The daily prompt : Gone
Sometimes against all odds the bad guys win the day. All the white hats are Gone.
Mitchell pulled the small plastic red card from the beeping machine and looked at the thing in puzzlement. He examined the back and could still faintly read the outline of his signature. It looked perfect. The numbers on the front were worn away in the right spots. This had to be his card. Although he didn’t doubt those identity theft people couldn’t fake an exact copy. But the ATM accepted the card, so it had to be the genuine one.
Mitchel raised the card to the feeder once more when a very annoyed voice behind him said, “Look old man, would you hurry up. Some of us actually have to work. We do have jobs you know.”
He smiled humorlessly. “I had a job too. It was called saving your ass from the Japs in 42 and the Commie’s in the fifties and the Cong in the 60’s and 70’s. I was a front line solider. And when I came back with only one leg the jobs were suddenly gone and there was no work for me.”
He tucked the red card back in the worn leather wallet and looked at the rude woman once more. “What’s more those sons of a bitches trying to kill me and end our way of life had better manners than you. I guess common decency is a thing of the past.”
He heard the woman mutter ‘whatever’ as she took his place at the machine. If he weren’t half the man, he was he would have knocked her on her ass and taught her a thing or two about the word whatever. But he was raised in a generation that didn’t hit women. He looked at the three other people standing in line and found that they wouldn’t meet his eye.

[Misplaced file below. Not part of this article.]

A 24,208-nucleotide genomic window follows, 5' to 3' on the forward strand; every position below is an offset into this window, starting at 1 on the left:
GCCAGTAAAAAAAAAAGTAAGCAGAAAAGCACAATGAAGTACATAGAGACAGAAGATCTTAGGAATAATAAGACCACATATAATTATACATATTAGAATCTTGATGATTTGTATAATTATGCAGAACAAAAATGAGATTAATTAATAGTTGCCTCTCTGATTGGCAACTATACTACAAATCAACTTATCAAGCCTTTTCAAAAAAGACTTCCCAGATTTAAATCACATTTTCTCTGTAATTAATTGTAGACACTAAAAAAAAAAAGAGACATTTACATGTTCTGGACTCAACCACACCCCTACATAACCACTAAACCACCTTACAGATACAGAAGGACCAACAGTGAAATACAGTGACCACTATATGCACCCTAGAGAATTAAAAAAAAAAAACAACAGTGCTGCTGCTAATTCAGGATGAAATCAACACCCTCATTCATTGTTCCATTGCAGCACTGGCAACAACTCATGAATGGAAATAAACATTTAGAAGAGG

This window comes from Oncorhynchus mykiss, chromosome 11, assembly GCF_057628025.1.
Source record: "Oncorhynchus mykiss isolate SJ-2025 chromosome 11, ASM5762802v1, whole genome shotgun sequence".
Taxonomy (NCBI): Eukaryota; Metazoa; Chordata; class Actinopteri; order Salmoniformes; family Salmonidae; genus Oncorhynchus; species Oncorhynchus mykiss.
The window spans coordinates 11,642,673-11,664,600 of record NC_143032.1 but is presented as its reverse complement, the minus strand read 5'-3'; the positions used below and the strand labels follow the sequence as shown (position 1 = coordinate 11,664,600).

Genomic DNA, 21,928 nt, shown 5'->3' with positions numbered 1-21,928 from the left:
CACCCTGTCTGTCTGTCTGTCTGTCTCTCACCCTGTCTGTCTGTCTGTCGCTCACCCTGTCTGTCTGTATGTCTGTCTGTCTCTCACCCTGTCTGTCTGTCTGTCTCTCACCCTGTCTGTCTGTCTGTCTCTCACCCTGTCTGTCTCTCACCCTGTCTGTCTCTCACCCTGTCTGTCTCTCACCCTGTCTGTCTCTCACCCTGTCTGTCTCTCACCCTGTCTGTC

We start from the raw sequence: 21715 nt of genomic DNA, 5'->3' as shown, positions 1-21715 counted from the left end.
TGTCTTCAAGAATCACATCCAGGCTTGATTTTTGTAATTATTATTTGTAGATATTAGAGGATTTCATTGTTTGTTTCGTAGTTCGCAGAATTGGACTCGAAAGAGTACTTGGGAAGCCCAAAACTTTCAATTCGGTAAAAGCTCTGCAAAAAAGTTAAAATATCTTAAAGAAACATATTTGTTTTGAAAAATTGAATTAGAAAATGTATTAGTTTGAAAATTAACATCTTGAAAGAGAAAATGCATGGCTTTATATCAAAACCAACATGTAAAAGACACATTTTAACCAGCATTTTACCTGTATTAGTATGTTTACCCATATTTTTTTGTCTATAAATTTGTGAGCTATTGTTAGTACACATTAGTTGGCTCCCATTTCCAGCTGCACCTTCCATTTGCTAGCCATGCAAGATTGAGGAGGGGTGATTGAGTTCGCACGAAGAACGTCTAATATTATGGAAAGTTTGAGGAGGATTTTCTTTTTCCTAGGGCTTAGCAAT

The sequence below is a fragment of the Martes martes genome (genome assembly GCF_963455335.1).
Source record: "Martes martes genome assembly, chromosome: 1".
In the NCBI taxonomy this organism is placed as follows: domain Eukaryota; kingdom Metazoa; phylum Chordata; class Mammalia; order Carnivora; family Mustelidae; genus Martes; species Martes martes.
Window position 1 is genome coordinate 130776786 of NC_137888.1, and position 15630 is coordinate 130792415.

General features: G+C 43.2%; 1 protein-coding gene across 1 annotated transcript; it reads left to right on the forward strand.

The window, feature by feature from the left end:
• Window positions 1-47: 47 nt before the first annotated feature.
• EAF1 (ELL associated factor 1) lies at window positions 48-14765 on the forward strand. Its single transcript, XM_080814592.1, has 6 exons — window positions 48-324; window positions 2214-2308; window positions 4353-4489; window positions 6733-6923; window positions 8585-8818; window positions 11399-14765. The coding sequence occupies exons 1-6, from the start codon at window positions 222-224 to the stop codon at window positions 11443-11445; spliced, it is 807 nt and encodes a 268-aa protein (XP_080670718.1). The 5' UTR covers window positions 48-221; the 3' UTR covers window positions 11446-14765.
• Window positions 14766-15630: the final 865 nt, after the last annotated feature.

Choosing not to fight this battle he propelled his wheelchair forward. If he could talk to someone in the bank maybe, he would get some answers. This Bank of America didn’t have sliding doors and when he leaned forward to pull the door, he almost fell face forward into the glass. The door was heavier than usual. Again, he was at someone’s mercy and would wait until someone came out.
The door swung open and before he could put his hands down on the wheels, he felt himself being pushed forward. He turned and looked over his shoulder at the young man who couldn’t be more than sixteen with sandy blond hair hanging around his shoulders.
“Sorry about that I figured we needed to catch it before it closed. Maneuvering a wheelchair is difficult.”
Mitchell just grumbled.
The kid chuckled. “Don’t let them get to you. They were probably embarrassed about the Commies comment. We call them Russians, Japanese and Vietnamese now. It’s more PC.”
Mitchell’s false teeth clicked audibly as his mouth snapped shut in anger. When he found he could talk and tell the boy where he could put his political correctness, he found he was alone in the middle of the doorway. He rolled himself forward and saw the twerp standing at the far counter talking to one of the tellers.
He watched the two of them walk in his direction. When the boy drew up next to him, he said, “I found someone to help you. I am sure you could have done it yourself, but everyone could use some support. My gramps served and grumbles about asking. So don’t sweat it.” The kid started to walk away and said as if a second thought, “by the way thanks for your service.”
Just when he thought all manners were gone someone showed him how easily he could be wrong.
“Welcome to Bank of America. I’m Chad the General Manager. Why don’t we go down to the lower window around the corner and I will be glad to assist you?”